The report of the College Bursar for 1905-06 showed that his
receipts from the College Treasurer, Mr. T. H. Briggs, were
$22,195.06; from students, $10,546.89; total receipts, $35,908.79.
From this amount he paid the other expenses of the College and the
twenty-six members of the faculty, $26,452.56, an average of about
$1,000 per member. The salary of full professors, of whom there were
seventeen, was $1,500, known to be considerably smaller than that
paid members of the faculty in any other educational institution in the
State of like standing. The Library was getting $583 for officers and
new books and periodicals, and appropriations for other necessary
expenses were correspondingly small. It was clear that the College
needed additional income if it was to maintain its place in the
educational world.
This need had been recognized earlier. At the meeting of the
Baptist State Convention in Raleigh on December, 1905, it had been
brought to the attention of the Convention which had voted
unanimously to propose to the churches to raise $150,000 for the
endowment of the College, and to ask the Trustees to devise ways and
means for raising it. Accordingly, the Trustees had appointed a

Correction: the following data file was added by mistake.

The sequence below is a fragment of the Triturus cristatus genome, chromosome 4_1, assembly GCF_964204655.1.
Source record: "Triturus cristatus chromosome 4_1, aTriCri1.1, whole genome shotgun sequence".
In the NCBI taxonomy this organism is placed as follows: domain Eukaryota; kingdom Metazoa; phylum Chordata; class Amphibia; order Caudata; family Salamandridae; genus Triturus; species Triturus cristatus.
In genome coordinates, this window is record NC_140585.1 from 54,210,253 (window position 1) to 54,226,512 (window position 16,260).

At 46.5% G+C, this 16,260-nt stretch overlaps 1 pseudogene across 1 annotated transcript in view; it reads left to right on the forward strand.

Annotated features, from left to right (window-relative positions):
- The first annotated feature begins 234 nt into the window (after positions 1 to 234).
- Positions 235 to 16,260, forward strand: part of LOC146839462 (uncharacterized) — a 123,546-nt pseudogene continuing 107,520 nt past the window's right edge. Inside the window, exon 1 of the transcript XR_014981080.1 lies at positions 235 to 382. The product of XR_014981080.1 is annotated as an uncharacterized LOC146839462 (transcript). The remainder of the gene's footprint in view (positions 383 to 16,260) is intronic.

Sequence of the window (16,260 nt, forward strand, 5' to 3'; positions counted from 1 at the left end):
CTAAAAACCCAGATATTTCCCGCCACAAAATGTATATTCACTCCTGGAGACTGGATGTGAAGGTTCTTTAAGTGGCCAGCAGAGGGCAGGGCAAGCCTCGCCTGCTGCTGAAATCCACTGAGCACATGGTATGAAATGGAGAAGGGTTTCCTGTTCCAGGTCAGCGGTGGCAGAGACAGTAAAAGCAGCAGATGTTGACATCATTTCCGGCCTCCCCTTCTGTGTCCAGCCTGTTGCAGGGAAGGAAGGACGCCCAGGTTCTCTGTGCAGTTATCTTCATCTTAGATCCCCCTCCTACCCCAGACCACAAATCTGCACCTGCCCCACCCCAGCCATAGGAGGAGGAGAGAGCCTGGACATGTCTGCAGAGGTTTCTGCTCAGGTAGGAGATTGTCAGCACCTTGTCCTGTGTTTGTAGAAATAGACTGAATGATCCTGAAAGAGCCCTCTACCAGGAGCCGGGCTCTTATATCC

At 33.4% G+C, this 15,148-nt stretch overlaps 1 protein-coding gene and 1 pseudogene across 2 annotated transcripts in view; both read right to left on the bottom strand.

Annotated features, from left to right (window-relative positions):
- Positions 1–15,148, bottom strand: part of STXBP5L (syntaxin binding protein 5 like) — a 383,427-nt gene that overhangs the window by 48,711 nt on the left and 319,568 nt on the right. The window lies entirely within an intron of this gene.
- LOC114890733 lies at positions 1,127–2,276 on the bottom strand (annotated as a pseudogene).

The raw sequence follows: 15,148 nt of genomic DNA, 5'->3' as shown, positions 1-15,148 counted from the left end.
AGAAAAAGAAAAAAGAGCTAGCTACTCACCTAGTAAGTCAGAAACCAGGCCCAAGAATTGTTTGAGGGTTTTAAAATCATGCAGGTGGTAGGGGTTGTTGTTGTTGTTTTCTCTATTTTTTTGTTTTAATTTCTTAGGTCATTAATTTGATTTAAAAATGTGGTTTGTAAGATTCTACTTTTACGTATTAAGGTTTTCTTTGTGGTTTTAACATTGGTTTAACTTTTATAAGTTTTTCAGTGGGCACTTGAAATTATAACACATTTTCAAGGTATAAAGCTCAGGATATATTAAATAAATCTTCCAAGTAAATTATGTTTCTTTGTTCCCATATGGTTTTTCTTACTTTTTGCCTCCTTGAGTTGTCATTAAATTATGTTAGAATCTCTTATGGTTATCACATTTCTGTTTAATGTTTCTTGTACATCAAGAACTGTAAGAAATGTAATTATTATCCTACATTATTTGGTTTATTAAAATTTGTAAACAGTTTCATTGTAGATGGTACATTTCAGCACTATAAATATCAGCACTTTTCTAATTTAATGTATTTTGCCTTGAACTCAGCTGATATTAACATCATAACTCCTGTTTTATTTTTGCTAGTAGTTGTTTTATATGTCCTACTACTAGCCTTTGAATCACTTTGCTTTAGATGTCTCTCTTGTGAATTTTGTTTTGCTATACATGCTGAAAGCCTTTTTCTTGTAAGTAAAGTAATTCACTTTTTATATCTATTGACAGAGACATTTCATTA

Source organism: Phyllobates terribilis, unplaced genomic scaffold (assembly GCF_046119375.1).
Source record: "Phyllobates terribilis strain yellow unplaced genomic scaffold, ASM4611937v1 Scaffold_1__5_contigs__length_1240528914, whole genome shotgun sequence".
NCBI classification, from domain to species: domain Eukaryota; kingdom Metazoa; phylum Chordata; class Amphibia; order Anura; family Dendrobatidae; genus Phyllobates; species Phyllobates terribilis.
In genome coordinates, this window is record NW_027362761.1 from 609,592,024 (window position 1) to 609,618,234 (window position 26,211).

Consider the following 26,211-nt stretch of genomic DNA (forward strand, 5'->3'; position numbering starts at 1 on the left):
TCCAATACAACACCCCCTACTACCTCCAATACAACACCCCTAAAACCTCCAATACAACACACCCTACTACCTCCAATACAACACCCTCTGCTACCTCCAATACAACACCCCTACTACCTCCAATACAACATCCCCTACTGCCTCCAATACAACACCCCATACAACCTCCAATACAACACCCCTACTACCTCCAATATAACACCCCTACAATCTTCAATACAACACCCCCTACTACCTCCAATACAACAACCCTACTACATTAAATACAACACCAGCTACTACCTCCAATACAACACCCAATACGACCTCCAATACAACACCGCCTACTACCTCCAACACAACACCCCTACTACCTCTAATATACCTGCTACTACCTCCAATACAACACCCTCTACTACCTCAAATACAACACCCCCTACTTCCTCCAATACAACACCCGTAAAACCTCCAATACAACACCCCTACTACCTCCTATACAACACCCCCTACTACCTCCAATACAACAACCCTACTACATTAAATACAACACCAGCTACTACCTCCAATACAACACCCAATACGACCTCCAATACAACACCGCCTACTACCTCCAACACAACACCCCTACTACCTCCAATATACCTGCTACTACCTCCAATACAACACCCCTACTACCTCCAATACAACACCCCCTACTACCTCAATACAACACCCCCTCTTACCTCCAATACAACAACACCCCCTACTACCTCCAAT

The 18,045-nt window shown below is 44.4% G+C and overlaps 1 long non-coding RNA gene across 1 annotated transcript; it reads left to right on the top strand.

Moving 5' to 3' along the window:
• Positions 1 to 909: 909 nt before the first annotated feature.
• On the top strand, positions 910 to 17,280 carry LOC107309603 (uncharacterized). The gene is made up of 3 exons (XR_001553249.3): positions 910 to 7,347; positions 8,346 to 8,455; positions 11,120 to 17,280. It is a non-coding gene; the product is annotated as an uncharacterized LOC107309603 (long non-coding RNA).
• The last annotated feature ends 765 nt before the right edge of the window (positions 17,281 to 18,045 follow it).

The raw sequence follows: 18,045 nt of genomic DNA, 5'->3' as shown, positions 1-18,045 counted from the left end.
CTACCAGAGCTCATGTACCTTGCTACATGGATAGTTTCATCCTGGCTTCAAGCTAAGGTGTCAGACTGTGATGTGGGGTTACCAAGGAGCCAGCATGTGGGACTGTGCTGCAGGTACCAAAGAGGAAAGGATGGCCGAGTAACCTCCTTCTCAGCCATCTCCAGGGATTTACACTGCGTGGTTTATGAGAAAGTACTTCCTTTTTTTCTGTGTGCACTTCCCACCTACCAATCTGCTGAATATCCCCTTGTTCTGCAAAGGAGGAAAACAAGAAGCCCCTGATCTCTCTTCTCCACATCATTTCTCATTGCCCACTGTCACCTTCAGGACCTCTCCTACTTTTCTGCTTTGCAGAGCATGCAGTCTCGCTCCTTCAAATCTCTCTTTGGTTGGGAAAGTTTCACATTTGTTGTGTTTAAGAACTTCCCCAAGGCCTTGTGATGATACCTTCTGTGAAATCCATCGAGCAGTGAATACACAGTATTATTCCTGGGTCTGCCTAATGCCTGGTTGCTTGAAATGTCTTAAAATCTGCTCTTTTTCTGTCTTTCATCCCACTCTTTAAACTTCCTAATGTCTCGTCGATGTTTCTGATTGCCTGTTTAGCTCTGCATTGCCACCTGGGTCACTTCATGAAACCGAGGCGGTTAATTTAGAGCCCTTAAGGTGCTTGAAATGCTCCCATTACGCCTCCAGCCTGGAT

committee consisting of President Poteat and Mr. J. W. Bailey to have
charge of the new movement. They made no- campaign for
contributions, but had laid the matter before the General Education
Board of New York, which had been contributing liberally to other
educational institutions, but until this time had done nothing for Wake
Forest College. The committee, however, had received no reply, and
consequently had done nothing further.
At the meeting of the Board in May, 1906, there was appointed a
committee, consisting of Livingston Johnson, N. B. Broughton, and
W. R. Gwaltney, who reported that there must be a work of
preparation. "The masses of our people," said the report, "do
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